While some people are natural leaders, we can all increase our leadership potential by ensuring we have a healthy brain and body. Embracing the idea of overall health (and making this care available and affordable) is crucial as we develop the leaders of the future. Beginning the sometimes difficult conversation about brain health is the first step to becoming a healthier human being--and leader.

Stay tuned for my next article as we explore the positive benefits of nature on the brain. Subscribe to our blog here to receive updates.

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Citations:

1. Ritchie H & Roser M. Mental Health. Our World in Data. 2018. Available online.

2. Amen Clinics. Anxiety and Depression. Amen Clinics. 2019. Available online.

3. Beyond Blue. GAD. Beyond Blue Ltd. 2019. Available online.

4. Richards TA. Social Anxiety Fact Sheet: What is Social Anxiety Disorder? Symptoms, Treatment, Prevalence, Medications, Insight, Prognosis. The Social Anxiety Association. 2019. Available online.

5. Mayo Clinic. Panic Attacks and Panic Disorder. Mayo Foundation for Medical Education and Research (MFMER). 2019. Available online.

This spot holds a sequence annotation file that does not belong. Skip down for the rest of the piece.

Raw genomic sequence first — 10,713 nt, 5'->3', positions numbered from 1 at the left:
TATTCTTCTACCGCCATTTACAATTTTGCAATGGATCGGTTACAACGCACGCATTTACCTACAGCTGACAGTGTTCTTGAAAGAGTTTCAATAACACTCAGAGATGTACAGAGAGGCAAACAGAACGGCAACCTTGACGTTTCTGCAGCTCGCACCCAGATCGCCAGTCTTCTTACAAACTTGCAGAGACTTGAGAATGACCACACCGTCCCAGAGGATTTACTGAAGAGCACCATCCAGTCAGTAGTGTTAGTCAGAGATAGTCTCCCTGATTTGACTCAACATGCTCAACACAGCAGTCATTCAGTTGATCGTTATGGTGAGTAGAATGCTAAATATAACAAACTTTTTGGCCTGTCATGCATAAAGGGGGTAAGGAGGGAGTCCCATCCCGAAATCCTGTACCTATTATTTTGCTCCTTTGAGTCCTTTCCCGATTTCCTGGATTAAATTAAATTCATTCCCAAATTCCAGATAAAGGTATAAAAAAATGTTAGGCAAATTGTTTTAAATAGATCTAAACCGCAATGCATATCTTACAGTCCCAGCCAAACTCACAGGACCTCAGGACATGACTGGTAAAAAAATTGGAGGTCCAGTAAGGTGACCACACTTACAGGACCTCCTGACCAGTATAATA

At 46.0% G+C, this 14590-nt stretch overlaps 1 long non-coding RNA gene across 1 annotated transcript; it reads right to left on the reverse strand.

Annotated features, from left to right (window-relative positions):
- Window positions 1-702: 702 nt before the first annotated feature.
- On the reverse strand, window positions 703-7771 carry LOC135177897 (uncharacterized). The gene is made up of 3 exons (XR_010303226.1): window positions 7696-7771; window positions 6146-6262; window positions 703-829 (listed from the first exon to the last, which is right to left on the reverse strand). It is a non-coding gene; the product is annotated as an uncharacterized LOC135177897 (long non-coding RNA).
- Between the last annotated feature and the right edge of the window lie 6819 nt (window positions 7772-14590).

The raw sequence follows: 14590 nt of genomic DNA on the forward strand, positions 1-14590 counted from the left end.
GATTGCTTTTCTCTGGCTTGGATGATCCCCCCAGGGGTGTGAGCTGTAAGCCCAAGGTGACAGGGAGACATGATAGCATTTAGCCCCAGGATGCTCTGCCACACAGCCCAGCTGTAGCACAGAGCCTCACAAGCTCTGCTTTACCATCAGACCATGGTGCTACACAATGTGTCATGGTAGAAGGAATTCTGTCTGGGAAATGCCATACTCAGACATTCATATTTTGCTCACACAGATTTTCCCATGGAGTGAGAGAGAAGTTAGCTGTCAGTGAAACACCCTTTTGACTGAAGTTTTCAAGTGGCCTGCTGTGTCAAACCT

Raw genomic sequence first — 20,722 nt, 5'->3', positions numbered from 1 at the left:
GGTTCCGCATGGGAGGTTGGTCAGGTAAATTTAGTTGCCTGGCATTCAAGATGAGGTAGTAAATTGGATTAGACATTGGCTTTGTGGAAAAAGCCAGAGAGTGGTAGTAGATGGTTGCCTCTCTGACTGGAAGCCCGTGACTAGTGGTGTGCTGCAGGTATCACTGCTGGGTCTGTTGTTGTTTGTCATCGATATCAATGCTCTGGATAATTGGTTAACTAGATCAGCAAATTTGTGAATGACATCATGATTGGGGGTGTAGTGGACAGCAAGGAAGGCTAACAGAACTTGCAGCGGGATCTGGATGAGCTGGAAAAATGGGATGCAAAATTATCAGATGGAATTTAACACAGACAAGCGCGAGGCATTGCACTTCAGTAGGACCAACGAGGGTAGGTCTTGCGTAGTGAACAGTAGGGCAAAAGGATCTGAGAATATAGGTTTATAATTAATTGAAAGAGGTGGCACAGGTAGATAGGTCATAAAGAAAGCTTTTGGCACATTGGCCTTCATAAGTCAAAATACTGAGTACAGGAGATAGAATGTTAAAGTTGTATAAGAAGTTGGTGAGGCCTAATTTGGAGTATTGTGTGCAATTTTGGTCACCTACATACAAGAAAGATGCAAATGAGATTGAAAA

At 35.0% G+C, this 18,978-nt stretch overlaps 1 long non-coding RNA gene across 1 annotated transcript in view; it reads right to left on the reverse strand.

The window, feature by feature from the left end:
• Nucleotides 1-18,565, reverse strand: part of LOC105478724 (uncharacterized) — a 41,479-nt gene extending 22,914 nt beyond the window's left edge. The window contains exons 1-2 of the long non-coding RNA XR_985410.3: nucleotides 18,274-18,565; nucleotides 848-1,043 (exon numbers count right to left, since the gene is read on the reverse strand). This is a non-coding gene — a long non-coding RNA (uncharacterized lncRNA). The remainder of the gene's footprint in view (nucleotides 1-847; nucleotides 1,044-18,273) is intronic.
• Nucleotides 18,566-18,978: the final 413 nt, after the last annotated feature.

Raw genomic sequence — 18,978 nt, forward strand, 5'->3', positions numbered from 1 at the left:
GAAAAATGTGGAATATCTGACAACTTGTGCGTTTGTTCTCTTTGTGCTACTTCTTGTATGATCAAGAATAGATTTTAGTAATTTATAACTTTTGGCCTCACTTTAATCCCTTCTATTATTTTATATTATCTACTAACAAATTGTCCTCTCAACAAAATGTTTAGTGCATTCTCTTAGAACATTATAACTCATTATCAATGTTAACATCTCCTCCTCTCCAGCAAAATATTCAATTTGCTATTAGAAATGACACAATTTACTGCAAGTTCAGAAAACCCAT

6. Nordqvist C. Everything you need to know about phobias. Healthline Media UK Ltd. 2017. Available online.

7. Beyond Blue. Psychological treatments for anxiety. Beyond Blue Ltd. 2019. Available online.

8. Pittman CM & Karle EM. Rewire Your Anxious Brain: How to Use the Neuroscience of Fear to End Anxiety, Panic, and Worry. New Harbinger Publications. 2015.

9. Beyond Blue. Anxiety management strategies. Beyond Blue Ltd. 2019. Available online

10. Buchanan L. All Leaders Have Anxiety. Here’s How the Best Ones Deal With It. Manuseto Ventures. 2018. Available online.

Relmi Damiano

Relmi Damiano

I am the Co-Founder and Chief Creative Officer for the About my Brain Institute and Executive Producer of the Make Me A Leader documentary, a feature-length film on how leaders can optimise brain and body performance to thrive in the 21st Century. My design, photography and brand strategy work has centered around leadership, neuroscience, emotional intelligence, personal development, education and coaching. I am also a Samba dancer!